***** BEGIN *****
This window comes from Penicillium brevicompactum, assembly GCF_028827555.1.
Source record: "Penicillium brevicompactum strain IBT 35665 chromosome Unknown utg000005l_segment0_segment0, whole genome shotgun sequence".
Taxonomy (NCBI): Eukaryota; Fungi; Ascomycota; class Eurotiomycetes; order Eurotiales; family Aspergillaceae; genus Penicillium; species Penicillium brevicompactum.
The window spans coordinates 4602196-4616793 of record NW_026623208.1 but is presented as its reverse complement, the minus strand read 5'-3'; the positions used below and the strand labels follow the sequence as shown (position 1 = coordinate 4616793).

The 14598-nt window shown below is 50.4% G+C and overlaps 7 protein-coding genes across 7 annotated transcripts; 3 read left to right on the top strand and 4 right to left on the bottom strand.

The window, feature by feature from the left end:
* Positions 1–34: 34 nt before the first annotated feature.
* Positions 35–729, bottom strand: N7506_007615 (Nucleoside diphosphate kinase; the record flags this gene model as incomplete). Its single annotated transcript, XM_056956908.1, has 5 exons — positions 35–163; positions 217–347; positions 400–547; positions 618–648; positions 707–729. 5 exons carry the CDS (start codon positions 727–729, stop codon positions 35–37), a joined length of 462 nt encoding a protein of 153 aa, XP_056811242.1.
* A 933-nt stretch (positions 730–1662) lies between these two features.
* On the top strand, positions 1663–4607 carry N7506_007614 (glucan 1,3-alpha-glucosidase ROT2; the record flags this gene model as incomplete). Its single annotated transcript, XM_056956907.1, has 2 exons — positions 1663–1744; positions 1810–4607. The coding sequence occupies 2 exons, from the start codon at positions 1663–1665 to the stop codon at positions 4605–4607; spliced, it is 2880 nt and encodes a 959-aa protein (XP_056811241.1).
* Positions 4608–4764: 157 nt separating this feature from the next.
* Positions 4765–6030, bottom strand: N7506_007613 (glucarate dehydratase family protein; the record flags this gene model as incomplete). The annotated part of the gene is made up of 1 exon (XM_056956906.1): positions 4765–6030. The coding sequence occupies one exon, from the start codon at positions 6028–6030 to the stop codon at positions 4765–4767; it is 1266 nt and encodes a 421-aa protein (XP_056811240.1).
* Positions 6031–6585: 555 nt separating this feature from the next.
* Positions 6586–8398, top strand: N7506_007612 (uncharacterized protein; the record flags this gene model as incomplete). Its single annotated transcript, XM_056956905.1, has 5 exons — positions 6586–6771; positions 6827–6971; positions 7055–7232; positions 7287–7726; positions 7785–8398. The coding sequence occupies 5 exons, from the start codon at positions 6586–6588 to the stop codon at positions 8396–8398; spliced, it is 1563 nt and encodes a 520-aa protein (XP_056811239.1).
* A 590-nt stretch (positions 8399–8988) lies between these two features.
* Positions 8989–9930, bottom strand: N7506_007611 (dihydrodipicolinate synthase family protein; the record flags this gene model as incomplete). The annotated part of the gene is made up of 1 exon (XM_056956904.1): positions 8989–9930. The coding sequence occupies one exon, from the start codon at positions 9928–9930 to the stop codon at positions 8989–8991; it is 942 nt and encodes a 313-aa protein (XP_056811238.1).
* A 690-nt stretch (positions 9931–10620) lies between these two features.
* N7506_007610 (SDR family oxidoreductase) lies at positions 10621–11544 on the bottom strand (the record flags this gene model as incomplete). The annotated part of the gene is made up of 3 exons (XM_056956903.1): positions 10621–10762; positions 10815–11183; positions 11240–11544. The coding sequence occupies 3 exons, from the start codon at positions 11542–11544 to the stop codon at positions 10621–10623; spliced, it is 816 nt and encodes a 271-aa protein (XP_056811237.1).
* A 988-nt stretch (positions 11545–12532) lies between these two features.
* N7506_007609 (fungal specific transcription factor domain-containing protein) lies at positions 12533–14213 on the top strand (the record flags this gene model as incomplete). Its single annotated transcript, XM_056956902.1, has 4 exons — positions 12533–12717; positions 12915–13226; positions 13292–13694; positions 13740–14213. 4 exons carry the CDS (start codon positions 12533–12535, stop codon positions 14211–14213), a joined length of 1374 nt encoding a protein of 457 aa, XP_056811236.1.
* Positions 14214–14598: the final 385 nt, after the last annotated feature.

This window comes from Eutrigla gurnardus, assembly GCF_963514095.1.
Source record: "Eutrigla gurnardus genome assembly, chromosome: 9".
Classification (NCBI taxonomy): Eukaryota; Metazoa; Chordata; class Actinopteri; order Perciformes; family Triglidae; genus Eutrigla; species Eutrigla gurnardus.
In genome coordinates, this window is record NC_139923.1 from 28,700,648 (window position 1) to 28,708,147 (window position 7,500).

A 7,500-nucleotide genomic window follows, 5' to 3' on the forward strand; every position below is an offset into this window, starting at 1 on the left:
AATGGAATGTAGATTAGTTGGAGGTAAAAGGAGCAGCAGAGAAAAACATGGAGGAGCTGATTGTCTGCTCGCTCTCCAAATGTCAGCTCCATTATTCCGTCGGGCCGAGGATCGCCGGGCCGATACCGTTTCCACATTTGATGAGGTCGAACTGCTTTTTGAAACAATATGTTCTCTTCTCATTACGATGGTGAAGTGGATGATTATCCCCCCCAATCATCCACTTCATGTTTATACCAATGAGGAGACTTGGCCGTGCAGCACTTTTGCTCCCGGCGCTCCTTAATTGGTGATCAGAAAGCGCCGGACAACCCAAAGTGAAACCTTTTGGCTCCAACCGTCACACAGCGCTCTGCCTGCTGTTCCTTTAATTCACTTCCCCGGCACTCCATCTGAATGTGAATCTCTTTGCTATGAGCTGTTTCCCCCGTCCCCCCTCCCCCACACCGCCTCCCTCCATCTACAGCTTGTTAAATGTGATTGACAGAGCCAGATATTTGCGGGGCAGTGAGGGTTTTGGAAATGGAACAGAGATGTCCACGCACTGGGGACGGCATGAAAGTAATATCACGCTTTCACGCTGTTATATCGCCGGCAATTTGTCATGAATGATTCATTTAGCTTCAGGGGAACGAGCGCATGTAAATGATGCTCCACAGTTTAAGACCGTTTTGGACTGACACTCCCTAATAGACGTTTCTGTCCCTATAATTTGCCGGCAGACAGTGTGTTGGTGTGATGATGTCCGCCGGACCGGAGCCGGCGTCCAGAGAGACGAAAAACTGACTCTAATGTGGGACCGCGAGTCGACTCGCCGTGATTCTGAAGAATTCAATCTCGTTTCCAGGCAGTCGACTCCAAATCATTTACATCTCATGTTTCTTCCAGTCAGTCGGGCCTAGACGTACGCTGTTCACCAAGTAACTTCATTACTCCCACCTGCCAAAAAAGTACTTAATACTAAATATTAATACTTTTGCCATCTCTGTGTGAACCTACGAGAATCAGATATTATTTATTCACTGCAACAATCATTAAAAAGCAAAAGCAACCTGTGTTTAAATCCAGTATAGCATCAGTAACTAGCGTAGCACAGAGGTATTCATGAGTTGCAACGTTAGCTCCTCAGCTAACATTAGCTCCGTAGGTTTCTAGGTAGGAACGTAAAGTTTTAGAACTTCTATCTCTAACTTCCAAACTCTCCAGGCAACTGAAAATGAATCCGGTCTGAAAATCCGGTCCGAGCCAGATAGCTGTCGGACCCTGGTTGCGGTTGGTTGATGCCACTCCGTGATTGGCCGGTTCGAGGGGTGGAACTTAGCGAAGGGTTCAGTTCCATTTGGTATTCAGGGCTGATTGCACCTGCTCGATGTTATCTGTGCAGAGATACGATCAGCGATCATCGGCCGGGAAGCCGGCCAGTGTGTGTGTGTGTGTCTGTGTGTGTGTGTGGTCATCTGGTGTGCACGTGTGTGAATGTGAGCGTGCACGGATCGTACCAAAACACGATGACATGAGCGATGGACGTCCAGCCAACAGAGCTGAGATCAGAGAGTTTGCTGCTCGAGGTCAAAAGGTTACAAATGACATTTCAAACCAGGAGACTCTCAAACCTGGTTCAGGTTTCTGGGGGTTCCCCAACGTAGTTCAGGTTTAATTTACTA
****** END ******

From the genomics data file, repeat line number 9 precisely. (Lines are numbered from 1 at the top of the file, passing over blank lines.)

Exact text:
* A 933-nt stretch (positions 730–1662) lies between these two features.